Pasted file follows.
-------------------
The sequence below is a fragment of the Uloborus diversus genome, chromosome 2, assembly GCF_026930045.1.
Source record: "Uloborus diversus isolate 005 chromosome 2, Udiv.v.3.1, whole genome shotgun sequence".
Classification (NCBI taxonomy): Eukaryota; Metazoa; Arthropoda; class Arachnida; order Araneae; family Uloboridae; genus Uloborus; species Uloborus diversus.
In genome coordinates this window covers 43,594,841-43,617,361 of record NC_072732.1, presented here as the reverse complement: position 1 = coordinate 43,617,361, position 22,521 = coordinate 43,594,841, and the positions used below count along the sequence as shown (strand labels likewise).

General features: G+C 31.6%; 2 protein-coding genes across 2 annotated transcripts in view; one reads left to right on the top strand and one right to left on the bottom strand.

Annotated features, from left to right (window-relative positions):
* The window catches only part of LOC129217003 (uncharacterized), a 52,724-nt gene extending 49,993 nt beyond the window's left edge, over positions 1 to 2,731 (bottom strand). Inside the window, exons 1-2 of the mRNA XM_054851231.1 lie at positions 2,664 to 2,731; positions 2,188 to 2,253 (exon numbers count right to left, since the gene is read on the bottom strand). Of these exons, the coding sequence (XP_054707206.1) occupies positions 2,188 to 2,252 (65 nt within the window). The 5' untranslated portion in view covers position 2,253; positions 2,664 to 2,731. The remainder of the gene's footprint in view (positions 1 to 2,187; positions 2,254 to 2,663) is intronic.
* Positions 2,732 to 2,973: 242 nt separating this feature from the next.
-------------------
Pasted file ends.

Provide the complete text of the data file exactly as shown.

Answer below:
The sequence below is a fragment of the Uloborus diversus genome, chromosome 2, assembly GCF_026930045.1.
Source record: "Uloborus diversus isolate 005 chromosome 2, Udiv.v.3.1, whole genome shotgun sequence".
Classification (NCBI taxonomy): Eukaryota; Metazoa; Arthropoda; class Arachnida; order Araneae; family Uloboridae; genus Uloborus; species Uloborus diversus.
In genome coordinates this window covers 43,594,841-43,617,361 of record NC_072732.1, presented here as the reverse complement: position 1 = coordinate 43,617,361, position 22,521 = coordinate 43,594,841, and the positions used below count along the sequence as shown (strand labels likewise).

General features: G+C 31.6%; 2 protein-coding genes across 2 annotated transcripts in view; one reads left to right on the top strand and one right to left on the bottom strand.

Annotated features, from left to right (window-relative positions):
* The window catches only part of LOC129217003 (uncharacterized), a 52,724-nt gene extending 49,993 nt beyond the window's left edge, over positions 1 to 2,731 (bottom strand). Inside the window, exons 1-2 of the mRNA XM_054851231.1 lie at positions 2,664 to 2,731; positions 2,188 to 2,253 (exon numbers count right to left, since the gene is read on the bottom strand). Of these exons, the coding sequence (XP_054707206.1) occupies positions 2,188 to 2,252 (65 nt within the window). The 5' untranslated portion in view covers position 2,253; positions 2,664 to 2,731. The remainder of the gene's footprint in view (positions 1 to 2,187; positions 2,254 to 2,663) is intronic.
* Positions 2,732 to 2,973: 242 nt separating this feature from the next.